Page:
2018 will go down as the year that the rules changed for data privacy and data protection standards. I’m of course referring to the GDPR that was enacted in May 2018.
Although the GDPR was enacted last year, there still is much to be determined as to how effective it is and what the real repercussions of non-compliance are. Some big companies have already come under scrutiny and investigations are under way as far as we know, but what does this mean for the smaller fish? Is the GDPR really that far reaching? Do Supervisor Authorities (SA) even have the resources to enforce every single infraction of the GDPR?
While 2018 is the year the GDPR was enacted, the questions above are exactly why 2019 may be the year of GDPR enforcement. My guess is that lawsuits will be served towards the end of the year.
For those are not familiar with what an SA is, each EU member state has its own SA that oversees data protection standards and enforces the GDPR. For instance, the UK’s Information Commissioner’s Office is responsible for enforcing the GDPR in the UK, at least until the UK exits the EU under Brexit. Keep in mind though that the ICO is still handing out penalties for non-compliance under the former Data Protection Act of 1998. There has yet to be actual fines handed out for non-compliance under the GDPR.
Here is a list of companies that I believe will be the biggest offenders of the GDPR.
Facebook actually was already fined 500,000 by the ICO, but despite some misinformed reports that are going around, it had nothing to do with the GDPR. Rather Facebook was non-compliant under the Data Protection Act of 1998, a law the GDPR has replaced.
Consider that Facebook knowingly mines data and sells it in the form of advertising, and pushing misinformation onto the masses for anybody who had the money to fork over. That’s how they make their money. They also don’t have great control over their APIs. Just take a look at this recent finding of how hackers were able to use access tokens to gain illicit access to users’ Facebook profiles.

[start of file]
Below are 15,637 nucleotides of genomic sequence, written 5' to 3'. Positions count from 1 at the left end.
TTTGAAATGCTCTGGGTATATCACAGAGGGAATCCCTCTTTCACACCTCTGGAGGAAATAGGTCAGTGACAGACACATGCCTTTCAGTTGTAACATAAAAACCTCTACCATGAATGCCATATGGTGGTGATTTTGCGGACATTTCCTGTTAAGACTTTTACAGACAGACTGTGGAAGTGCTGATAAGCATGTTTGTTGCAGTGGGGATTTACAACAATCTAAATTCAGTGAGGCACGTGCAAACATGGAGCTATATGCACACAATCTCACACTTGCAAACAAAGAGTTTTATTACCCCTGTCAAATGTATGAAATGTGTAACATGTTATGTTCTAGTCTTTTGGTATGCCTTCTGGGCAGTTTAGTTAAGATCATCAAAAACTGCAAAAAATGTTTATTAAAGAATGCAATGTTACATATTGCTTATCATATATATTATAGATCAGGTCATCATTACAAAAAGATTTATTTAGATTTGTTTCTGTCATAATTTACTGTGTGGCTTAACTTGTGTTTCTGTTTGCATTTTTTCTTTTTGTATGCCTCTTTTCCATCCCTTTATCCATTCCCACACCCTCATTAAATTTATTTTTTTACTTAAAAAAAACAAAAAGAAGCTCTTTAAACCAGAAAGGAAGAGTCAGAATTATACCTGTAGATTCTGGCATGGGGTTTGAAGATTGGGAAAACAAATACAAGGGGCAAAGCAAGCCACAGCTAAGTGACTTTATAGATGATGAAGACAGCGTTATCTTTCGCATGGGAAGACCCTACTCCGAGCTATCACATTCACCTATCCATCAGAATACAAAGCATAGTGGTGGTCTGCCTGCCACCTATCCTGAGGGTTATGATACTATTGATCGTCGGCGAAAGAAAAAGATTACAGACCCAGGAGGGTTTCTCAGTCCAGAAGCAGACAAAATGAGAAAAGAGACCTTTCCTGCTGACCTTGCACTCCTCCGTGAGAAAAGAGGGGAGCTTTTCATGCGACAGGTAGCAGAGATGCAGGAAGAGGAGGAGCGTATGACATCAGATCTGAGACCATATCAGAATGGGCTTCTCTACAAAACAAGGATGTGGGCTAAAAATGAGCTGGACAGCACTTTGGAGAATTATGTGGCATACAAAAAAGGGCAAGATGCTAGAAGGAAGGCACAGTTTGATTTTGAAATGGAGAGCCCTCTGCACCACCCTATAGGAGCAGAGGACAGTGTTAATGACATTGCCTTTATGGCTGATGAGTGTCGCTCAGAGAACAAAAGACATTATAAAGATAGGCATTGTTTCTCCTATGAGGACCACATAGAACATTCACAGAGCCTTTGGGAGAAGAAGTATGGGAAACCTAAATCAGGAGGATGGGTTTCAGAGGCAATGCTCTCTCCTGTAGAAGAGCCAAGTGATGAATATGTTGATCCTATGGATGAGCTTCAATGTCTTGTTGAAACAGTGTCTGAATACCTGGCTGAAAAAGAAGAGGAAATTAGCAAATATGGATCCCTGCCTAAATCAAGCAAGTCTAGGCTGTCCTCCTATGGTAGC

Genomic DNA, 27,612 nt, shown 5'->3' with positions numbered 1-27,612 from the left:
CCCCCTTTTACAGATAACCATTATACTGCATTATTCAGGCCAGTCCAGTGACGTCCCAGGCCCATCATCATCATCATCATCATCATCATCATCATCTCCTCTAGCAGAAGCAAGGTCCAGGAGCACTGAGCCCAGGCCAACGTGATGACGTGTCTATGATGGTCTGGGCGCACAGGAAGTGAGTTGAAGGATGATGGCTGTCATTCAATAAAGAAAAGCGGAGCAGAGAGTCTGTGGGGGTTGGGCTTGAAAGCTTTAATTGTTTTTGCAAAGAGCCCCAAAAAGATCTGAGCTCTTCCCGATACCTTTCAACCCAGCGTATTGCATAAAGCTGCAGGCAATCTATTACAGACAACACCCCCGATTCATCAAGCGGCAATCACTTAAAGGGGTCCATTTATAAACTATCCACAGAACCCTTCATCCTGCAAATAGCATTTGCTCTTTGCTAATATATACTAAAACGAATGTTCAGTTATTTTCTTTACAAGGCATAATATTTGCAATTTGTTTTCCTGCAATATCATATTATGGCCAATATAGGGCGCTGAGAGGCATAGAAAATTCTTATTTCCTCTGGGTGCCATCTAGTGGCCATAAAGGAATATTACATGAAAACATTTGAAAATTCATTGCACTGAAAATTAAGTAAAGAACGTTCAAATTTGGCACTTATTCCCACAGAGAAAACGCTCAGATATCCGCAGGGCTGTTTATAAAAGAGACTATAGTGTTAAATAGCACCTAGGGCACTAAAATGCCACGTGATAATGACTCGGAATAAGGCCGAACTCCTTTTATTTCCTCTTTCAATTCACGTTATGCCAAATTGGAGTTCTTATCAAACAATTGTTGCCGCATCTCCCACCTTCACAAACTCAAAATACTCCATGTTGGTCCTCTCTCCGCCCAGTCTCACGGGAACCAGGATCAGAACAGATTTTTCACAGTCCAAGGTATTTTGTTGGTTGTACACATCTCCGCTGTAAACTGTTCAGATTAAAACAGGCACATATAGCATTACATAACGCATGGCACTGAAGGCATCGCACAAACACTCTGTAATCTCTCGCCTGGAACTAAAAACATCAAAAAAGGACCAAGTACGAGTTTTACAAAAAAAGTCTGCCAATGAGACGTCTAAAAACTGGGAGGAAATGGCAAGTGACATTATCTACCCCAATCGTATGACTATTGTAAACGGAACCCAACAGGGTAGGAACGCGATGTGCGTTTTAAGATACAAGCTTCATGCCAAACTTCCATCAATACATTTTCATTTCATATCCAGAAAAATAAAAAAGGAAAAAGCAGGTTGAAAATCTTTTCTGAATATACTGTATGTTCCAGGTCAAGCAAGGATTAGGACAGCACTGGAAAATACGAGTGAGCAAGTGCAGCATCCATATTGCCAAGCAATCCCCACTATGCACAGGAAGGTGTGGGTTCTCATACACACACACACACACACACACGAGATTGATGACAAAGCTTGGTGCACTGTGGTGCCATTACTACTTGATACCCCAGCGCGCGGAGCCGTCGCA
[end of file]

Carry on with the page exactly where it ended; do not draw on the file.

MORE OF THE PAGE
It’s fine if you tell your users what you’re doing with that data and give them the ability to opt out. Needless to say, Facebook isn’t entirely forthcoming when it comes to what they actually do with your personal data. That’s why Facebook is enemy number 1 when it comes to GDPR and I predict a lawsuit coming their way in the near future.
Facebook has built a track record of not doing the right thing, and that will be their downfall.
2. British Airways
British Airways (BA) found out they were victim of a security breach back in September 2018. I don’t want to pick on them too much here though. They handled it well for the most part. They even went as far as to place adverts in newspapers as to make as many people as possible aware of their mistake.
A data breach in itself can’t bring on a levy under the GDPR if a company has done everything within their power to protect personal data of those residing in the EU. Also considering that BA made the right call and made the information public about the breach in a timely manner, that would protect BA since they acted in good faith.
The problem though is that they had known vulnerabilities with their website in the form of 3rd party plugins going back at least a year before the breach was identified. They knowingly did nothing to alleviate the issues with their website. That’s where BA may find themselves in trouble under the GDPR, but we will just have to wait and see.
Google by definition is a GDPR nightmare. They collect everything and seemingly run the Internet these days. They know who you more than you know you, so it’s not a long shot that somewhere Google is going to be investigated and possibly fined by the ICO.
How Google will respond to threats of fines under the GDPR is anyone’s guess. It’s not like a few slaps on the wrist are going to stop them from doing what they do best, harvest data. It could come in the form of a checkbox before you enter anything into the search field or they may just ignore the fines outright.
The problem is that Google needs our data and we need Google, so there will need to be some compromise here. What’s funny is that Google has found some ways to avoid the backlash Facebook has gotten even though they are also the root of the problem.
My guess is that at the very least, Google will see some kind of fine or required action under the GDPR. But who knows, I’ve been wrong before.